Today's Headlines and Commentary

Today's Headlines and Commentary

By Tara Hofbauer
Tuesday, May 19, 2015, 1:55 PM

Following an American special forces raid on the compound of Islamic State operative Abu Sayyaf, U.S. interrogators, who are part of the High Value Detainee Interrogation Group, have flown to Iraq in order to question Umm Sayyaf, the wife of Abu Sayyaf, who was taken during the operation. Umm Sayyaf was allegedly involved in the workings of the Islamic State and could possibly have played a role in “the enslavement of women in Iraq and Syria.” U.S. interrogators plan to talk to Umm Sayyaf about U.S. hostages held by the militant group. However, according to the Washington Post, officials have yet to determine whether Umm Sayyaf will remain in Iraq or will be brought back to the U.S.

Shia troops are deploying to Ramadi, the capital of Iraq’s Anbar province, which fell to the Islamic State over the weekend. However, the Anbar province represents “Iraq’s Sunni heartland,” and sending Shia forces there could inflame sectarian tensions, reports the Wall Street Journal. Indeed, “the decision to send mostly Shiite irregulars into Sunni-dominated Anbar signals the failings of Iraq’s government and its security forces in fending off Islamic State gains.” The forces are meant to protect Baghdad from the militant group’s forward march and ultimately help retake the provincial capital.

The Associated Press informs us that Iraqi security forces and allied Sunni tribesmen helped stop an Islamic State attack on an Anbar town, just west of Baghdad.

Meanwhile, the Wall Street Journal reports that the Islamic State has established a significant presence in Libya. According to one quoted U.S. military official, “Libya is part of their terror map now.”

The militant group took credit today for a suicide bombing in the Libyan town of Qubbah. One person was killed and seven others were injured when a “car packed with explosives hit a checkpoint” in the eastern part of the town, according to Reuters.

The New York Times details the Islamic State’s financial situation, finding that oil is not the group’s main source of income. Instead, the militant group takes in about a million dollars a day through extortion and taxation. Furthermore, the Islamic State “invests in people, not infrastructure,” while managing to minimize costs “by looting military equipment, appropriating land and infrastructure, and paying relatively low salaries.” Ultimately, the Times concludes that the militant group’s is strong financially.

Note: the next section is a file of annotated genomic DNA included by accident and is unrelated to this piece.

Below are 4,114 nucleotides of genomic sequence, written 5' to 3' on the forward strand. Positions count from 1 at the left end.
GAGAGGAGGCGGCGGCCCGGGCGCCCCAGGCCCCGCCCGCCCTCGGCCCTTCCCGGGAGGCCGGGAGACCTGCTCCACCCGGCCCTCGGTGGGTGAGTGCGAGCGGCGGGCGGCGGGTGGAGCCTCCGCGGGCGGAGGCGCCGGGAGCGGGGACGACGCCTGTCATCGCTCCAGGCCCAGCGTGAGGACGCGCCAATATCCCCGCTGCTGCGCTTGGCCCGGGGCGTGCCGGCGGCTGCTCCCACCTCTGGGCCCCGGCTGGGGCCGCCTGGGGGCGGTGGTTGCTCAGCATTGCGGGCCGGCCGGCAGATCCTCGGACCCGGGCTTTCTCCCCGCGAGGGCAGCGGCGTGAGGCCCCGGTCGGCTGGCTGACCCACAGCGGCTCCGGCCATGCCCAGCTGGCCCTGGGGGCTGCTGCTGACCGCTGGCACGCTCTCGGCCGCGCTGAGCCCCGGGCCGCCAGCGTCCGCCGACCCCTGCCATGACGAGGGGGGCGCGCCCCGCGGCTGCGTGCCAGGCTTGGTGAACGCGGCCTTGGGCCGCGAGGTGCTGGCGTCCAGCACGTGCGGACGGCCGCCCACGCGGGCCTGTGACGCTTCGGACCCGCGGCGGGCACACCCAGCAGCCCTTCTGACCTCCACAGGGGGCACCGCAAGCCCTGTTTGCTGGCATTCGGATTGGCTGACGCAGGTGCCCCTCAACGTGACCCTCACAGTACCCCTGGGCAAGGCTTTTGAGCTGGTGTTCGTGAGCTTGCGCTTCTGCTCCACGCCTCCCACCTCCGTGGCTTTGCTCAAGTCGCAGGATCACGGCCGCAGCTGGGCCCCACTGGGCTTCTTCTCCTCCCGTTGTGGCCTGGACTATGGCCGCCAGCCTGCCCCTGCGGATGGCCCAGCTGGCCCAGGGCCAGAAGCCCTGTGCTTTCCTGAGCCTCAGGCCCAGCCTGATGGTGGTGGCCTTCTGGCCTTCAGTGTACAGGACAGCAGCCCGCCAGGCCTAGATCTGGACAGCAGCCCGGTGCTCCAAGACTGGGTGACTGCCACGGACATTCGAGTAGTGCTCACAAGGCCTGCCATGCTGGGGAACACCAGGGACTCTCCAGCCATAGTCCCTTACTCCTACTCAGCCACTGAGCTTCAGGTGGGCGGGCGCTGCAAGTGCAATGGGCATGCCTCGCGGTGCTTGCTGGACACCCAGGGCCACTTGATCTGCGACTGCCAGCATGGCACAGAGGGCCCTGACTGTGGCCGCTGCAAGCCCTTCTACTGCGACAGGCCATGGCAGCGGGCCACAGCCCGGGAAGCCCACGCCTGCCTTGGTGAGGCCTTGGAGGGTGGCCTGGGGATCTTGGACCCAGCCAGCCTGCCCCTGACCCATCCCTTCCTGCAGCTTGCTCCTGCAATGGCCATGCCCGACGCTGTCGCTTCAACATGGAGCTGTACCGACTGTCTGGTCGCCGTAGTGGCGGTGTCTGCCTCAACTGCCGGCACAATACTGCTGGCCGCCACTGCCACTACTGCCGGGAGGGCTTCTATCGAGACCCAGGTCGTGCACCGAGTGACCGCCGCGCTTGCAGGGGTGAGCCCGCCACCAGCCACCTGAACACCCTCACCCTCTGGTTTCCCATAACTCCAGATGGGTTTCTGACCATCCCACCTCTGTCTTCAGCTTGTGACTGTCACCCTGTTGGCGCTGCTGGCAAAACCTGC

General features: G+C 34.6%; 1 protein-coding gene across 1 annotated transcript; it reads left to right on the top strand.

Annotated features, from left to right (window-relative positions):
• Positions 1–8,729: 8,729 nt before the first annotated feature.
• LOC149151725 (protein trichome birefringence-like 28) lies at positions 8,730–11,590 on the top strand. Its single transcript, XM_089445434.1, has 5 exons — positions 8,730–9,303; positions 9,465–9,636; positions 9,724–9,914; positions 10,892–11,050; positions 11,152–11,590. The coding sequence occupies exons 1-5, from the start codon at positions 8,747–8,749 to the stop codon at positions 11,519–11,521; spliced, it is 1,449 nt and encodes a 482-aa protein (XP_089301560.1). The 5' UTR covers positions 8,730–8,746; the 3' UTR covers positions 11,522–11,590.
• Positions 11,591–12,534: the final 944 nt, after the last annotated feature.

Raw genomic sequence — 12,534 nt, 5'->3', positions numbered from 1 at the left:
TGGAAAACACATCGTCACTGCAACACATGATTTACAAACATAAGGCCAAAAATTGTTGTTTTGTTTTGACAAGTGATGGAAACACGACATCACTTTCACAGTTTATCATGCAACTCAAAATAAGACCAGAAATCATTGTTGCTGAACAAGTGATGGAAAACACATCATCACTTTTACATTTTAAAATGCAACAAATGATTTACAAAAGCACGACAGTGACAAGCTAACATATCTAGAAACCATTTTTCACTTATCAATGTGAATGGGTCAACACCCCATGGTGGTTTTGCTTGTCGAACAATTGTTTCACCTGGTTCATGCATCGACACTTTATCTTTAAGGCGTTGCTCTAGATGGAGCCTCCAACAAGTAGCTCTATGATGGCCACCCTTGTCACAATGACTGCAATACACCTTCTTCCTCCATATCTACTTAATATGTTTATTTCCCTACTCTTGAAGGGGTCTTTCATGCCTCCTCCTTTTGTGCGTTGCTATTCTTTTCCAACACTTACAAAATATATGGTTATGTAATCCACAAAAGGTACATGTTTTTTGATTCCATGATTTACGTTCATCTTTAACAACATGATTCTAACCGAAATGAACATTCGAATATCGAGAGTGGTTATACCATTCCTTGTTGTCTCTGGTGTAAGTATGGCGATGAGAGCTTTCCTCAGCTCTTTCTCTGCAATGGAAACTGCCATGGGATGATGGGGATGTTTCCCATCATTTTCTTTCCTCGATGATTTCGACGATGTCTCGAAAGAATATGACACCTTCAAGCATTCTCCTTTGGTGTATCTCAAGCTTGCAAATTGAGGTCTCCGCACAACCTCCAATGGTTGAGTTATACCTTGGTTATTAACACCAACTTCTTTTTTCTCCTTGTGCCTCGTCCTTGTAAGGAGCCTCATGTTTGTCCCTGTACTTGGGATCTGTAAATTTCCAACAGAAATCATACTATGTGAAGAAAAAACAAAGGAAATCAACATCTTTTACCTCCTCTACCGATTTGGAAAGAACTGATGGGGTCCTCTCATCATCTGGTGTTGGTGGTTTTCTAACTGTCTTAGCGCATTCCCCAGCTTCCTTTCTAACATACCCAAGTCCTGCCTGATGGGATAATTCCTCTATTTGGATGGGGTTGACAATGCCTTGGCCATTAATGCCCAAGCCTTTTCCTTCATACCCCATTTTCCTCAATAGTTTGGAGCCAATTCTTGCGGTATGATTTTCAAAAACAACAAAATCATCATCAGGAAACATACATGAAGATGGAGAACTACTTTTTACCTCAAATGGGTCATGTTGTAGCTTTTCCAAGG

Reuters reports that after a humanitarian ceasefire in Yemen came to an end Sunday night, Arab coalition jets today resumed bombing targets in the capital, Sana’a. According to the Post, over 1,600 people have died in the conflict so far.

Following a personal intervention by U.S. Secretary of State John Kerry, rebels in eastern Ukraine have freed two American aid workers, who had been held hostage there. According to Bloomberg View, Secretary Kerry appealed to his Russian counterpart Foreign Minister Sergei Lavrov, “asking him to use Moscow’s influence over the Donetsk separatists to secure the release of the two Americans.”

Defense One explains why the Trans-Pacific Partnership (TPP) will actually not improve security in the South China Sea.

A group of technology corporations, including Apple, Google, and Facebook, have sent a letter to President Obama, arguing for the importance of privacy rights and digital security. The main point of the letter is articulated here:

“We urge you to reject any proposal that U.S. companies deliberately weaken the security of their products. We request that the White House instead focus on developing policies that will promote rather than undermine the wide adoption of strong encryption technology. Such policies will in turn help to promote and protect cybersecurity, economic growth, and human rights, both here and abroad.”

The Post shares more.

Defense One describes the role drone warfare will play in the upcoming presidential election and offers questions that should be asked of the 2016 candidates.

Defense One also informs us that the Air Force has decreased the number of unmanned combat air patrols it operates from sixty-five to sixty. The reduction comes so that the Air Force can focus on “get[ting] the community and the enterprise healthy for that long-term sustainment that we want to be able to do,” says Col. James McCluff of the 432nd Wing and the 432nd Air Expeditionary Wing.

The Hill reports that the Senate Armed Services Committee’s version of the 2016 defense authorization bill could reach the floor by June. The Post’s Walter Pincus explains why President Obama should make good on his veto threat of the 2016 National Defense Authorization Act.

The Post shares some reflections from retired Gen. Stanley McChrystal on his retirement after a controversial profile of him was published in Rolling Stone.

A federal grand jury has charged six Chinese nationals with economic espionage. The Post reports details.

ICYMI: Yesterday, on Lawfare

Yishai Schwartz updated us on the annual defense authorization bill and its language regarding the military detention facility at Guantanamo Bay.

Ben commented on some statements made in Iowa by potential presidential candidate Senator Lindsey Graham (R-SC) in relation to drone strikes.

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